My first paid translation job was one that I will never forget. It was for a friend, whose father served as a US Marine during WWII and in the Battle of Okinawa. During the battle, my friend’s father took part in overpowering a machinegun pill box on a hill. On the body of one of the Japanese soldiers he found a Japanese flag, which he took home with him. The flag was covered with several handwritten characters and he had never had them translated. After hearing that I had lived in Okinawa for two years, he asked his son to bring a copy of the flag to me and see if I could translate it.
It turned out to be quite a challenging task. First, it was handwritten and the calligraphy was difficult in parts. Second, there are so many characters in Japanese that the government, in 1946, decided to limit the number of characters that could be used in normal writing; a process that was completed in 1981 with what is now known as the Joyo Kanji. When I would look up some of the kanji in our modern dictionaries, I could not find them. It was maddening.
At the time, I was taking Japanese classes at university and decided to show some of the kanji to my native Japanese professor to see if he could help. To my surprise, and his, he didn’t know many of the kanji either. But he was intrigued and said that his father, who had served as a Japanese soldier during WWII and who was currently living with him, might be able to help.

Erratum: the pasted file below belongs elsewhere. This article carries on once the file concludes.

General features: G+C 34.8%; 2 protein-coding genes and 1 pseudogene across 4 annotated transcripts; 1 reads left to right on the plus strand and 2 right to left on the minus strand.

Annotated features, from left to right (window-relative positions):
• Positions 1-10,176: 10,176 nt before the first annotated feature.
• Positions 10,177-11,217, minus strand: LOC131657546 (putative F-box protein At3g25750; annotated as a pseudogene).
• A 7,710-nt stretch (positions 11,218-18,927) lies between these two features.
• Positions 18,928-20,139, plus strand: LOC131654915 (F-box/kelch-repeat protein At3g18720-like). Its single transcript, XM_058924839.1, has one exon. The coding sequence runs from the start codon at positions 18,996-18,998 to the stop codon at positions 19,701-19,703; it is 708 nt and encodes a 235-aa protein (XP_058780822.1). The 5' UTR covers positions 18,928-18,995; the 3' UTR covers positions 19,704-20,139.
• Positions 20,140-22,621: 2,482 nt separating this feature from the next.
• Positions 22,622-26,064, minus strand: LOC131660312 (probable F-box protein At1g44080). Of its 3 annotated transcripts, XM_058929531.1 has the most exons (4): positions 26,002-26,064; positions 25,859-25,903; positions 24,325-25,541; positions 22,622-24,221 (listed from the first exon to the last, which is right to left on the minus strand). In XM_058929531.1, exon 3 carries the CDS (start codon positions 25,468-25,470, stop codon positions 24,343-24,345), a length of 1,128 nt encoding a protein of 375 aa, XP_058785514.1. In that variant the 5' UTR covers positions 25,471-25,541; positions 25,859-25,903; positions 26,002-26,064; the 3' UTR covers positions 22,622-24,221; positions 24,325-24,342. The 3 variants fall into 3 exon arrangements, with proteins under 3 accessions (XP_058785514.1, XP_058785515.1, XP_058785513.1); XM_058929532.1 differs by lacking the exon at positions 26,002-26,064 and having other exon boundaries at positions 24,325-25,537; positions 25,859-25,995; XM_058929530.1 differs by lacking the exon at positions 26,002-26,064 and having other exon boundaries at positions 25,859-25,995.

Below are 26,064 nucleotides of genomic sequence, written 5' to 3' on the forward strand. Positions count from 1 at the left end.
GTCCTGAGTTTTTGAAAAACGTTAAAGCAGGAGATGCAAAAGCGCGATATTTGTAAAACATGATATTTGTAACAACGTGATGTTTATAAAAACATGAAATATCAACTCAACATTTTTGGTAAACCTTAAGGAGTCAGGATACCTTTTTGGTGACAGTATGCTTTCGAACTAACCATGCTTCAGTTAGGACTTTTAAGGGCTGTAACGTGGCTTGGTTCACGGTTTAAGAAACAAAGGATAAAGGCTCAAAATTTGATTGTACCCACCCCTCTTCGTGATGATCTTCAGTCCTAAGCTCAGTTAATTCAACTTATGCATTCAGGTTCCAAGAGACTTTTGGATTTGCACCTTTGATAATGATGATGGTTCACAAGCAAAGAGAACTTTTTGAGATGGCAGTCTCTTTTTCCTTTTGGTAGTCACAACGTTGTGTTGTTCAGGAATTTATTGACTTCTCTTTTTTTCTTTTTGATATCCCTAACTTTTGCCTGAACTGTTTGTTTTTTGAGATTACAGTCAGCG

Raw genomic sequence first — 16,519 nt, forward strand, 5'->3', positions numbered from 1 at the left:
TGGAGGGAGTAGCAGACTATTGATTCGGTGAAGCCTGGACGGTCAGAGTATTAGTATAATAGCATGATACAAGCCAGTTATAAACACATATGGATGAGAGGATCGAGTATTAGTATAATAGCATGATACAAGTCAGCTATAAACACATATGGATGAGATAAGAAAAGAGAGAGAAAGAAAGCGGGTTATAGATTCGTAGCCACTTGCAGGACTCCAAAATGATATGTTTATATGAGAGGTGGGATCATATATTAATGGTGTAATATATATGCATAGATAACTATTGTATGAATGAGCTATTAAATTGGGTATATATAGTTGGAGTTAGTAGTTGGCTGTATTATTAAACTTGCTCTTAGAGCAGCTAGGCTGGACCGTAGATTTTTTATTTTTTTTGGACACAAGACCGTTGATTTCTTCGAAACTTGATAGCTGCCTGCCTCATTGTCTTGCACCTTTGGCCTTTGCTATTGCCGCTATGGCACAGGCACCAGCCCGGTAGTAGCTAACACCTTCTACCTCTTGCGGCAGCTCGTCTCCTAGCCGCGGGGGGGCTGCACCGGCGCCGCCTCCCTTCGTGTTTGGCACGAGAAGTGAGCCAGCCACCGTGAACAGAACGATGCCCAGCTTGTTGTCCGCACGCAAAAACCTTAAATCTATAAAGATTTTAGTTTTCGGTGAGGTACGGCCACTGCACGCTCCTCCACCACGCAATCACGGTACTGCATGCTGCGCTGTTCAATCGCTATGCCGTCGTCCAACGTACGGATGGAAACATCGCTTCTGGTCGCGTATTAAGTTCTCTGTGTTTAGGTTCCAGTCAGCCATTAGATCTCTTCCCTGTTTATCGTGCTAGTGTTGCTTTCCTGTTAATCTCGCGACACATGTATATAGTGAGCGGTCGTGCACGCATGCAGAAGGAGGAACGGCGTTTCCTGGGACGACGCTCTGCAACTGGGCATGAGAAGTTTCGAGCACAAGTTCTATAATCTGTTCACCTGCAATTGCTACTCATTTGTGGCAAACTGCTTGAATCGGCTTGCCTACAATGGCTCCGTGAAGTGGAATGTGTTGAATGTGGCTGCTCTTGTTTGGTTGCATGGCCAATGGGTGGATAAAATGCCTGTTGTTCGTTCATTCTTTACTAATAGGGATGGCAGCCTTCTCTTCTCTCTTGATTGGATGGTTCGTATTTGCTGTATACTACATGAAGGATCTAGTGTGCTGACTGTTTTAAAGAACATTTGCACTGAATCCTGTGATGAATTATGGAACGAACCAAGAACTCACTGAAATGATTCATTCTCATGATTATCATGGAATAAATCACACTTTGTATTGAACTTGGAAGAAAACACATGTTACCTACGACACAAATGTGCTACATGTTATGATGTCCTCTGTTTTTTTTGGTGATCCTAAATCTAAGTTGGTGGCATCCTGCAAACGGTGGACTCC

So, he had me come over to his house one day. I’ll never forget sitting there, together with my native Japanese professor and his wife, listening to his father tell us the story behind this flag. It originated from a 送別会 (Sōbetsu Kai) or “Farewell Party.” While living in Japan, I had experienced several of these. In fact, my Japanese friends held one for me when I left Okinawa and Tokyo.
During the party, family, relatives, friends, fellow soldiers and officers, would have gathered just before this soldier would have gone to war. It was probably at his house, or some gathering place where several people could be present. At some point, the flag was placed on a table and during the party his friends and relatives would periodically sign it, give their best wishes, state their patriotism toward their emperor and country, tell him how noble he was, how proud of him they were, and so on. This soldier then carried the flag with him throughout his military service, and died with it still on him.
I have been involved with translating and interpreting Japanese, in one way or another, ever since that day. There are very few things that give me as much satisfaction as being able to bridge the gap between people who speak and write in different languages. There is something so invigorating in helping people understand one another, when cultural differences are respected rather than despised or misunderstood, and a person understands that those who live across the Great Pond aren’t so different than what we are.
So, with this, along with other experiences that perhaps I’ll share in the future, I started translating. It took me a while to do it professionally. But now I’ve started that too. This blog is meant to chronical my experiences, endeavors, questions, mistakes, etc. as I go through my career as a linguist. I hope you enjoy it.
Richard Bennett is a professional linguist and owner of Enrich Language Services. With an MBA and Masters in International Relations as well as a background in law, Richard specializes in legal and business translations. He's also interested in political, historical, and religious language projects as well.